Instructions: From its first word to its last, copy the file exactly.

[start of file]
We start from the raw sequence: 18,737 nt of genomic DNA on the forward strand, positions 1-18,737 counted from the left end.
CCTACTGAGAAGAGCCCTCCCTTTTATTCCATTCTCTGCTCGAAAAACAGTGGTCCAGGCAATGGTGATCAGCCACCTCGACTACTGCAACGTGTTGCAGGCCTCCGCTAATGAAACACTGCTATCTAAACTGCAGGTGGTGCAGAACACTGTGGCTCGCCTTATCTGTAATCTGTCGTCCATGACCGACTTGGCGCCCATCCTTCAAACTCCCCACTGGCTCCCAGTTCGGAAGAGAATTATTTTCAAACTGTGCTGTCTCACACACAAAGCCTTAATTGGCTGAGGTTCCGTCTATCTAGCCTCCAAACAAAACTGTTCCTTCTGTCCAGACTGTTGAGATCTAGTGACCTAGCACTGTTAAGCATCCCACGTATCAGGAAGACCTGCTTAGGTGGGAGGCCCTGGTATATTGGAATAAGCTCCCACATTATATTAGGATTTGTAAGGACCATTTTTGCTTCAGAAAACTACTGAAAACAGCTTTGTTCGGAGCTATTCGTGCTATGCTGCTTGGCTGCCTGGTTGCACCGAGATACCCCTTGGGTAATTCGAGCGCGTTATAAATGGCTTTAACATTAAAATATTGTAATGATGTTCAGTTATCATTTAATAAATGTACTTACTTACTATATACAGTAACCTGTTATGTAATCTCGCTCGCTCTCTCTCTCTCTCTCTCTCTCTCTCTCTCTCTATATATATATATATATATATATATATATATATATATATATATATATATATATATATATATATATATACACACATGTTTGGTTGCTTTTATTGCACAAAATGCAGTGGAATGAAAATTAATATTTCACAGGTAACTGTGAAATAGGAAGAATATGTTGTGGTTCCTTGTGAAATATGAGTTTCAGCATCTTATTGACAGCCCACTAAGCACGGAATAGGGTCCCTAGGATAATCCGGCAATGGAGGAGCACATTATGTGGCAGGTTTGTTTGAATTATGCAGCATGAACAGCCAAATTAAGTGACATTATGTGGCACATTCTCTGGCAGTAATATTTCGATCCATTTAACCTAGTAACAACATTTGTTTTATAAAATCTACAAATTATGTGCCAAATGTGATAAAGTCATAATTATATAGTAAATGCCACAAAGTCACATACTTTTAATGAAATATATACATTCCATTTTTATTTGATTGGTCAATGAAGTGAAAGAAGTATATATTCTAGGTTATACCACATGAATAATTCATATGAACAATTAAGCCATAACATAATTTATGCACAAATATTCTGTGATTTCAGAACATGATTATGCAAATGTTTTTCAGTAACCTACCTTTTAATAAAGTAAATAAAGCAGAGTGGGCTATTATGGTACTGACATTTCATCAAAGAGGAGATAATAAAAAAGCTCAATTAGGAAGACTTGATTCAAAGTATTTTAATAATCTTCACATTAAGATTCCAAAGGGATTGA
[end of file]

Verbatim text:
We start from the raw sequence: 18,737 nt of genomic DNA on the forward strand, positions 1-18,737 counted from the left end.
CCTACTGAGAAGAGCCCTCCCTTTTATTCCATTCTCTGCTCGAAAAACAGTGGTCCAGGCAATGGTGATCAGCCACCTCGACTACTGCAACGTGTTGCAGGCCTCCGCTAATGAAACACTGCTATCTAAACTGCAGGTGGTGCAGAACACTGTGGCTCGCCTTATCTGTAATCTGTCGTCCATGACCGACTTGGCGCCCATCCTTCAAACTCCCCACTGGCTCCCAGTTCGGAAGAGAATTATTTTCAAACTGTGCTGTCTCACACACAAAGCCTTAATTGGCTGAGGTTCCGTCTATCTAGCCTCCAAACAAAACTGTTCCTTCTGTCCAGACTGTTGAGATCTAGTGACCTAGCACTGTTAAGCATCCCACGTATCAGGAAGACCTGCTTAGGTGGGAGGCCCTGGTATATTGGAATAAGCTCCCACATTATATTAGGATTTGTAAGGACCATTTTTGCTTCAGAAAACTACTGAAAACAGCTTTGTTCGGAGCTATTCGTGCTATGCTGCTTGGCTGCCTGGTTGCACCGAGATACCCCTTGGGTAATTCGAGCGCGTTATAAATGGCTTTAACATTAAAATATTGTAATGATGTTCAGTTATCATTTAATAAATGTACTTACTTACTATATACAGTAACCTGTTATGTAATCTCGCTCGCTCTCTCTCTCTCTCTCTCTCTCTCTCTCTCTCTATATATATATATATATATATATATATATATATATATATATATATATATATATATATATATATATATACACACATGTTTGGTTGCTTTTATTGCACAAAATGCAGTGGAATGAAAATTAATATTTCACAGGTAACTGTGAAATAGGAAGAATATGTTGTGGTTCCTTGTGAAATATGAGTTTCAGCATCTTATTGACAGCCCACTAAGCACGGAATAGGGTCCCTAGGATAATCCGGCAATGGAGGAGCACATTATGTGGCAGGTTTGTTTGAATTATGCAGCATGAACAGCCAAATTAAGTGACATTATGTGGCACATTCTCTGGCAGTAATATTTCGATCCATTTAACCTAGTAACAACATTTGTTTTATAAAATCTACAAATTATGTGCCAAATGTGATAAAGTCATAATTATATAGTAAATGCCACAAAGTCACATACTTTTAATGAAATATATACATTCCATTTTTATTTGATTGGTCAATGAAGTGAAAGAAGTATATATTCTAGGTTATACCACATGAATAATTCATATGAACAATTAAGCCATAACATAATTTATGCACAAATATTCTGTGATTTCAGAACATGATTATGCAAATGTTTTTCAGTAACCTACCTTTTAATAAAGTAAATAAAGCAGAGTGGGCTATTATGGTACTGACATTTCATCAAAGAGGAGATAATAAAAAAGCTCAATTAGGAAGACTTGATTCAAAGTATTTTAATAATCTTCACATTAAGATTCCAAAGGGATTGA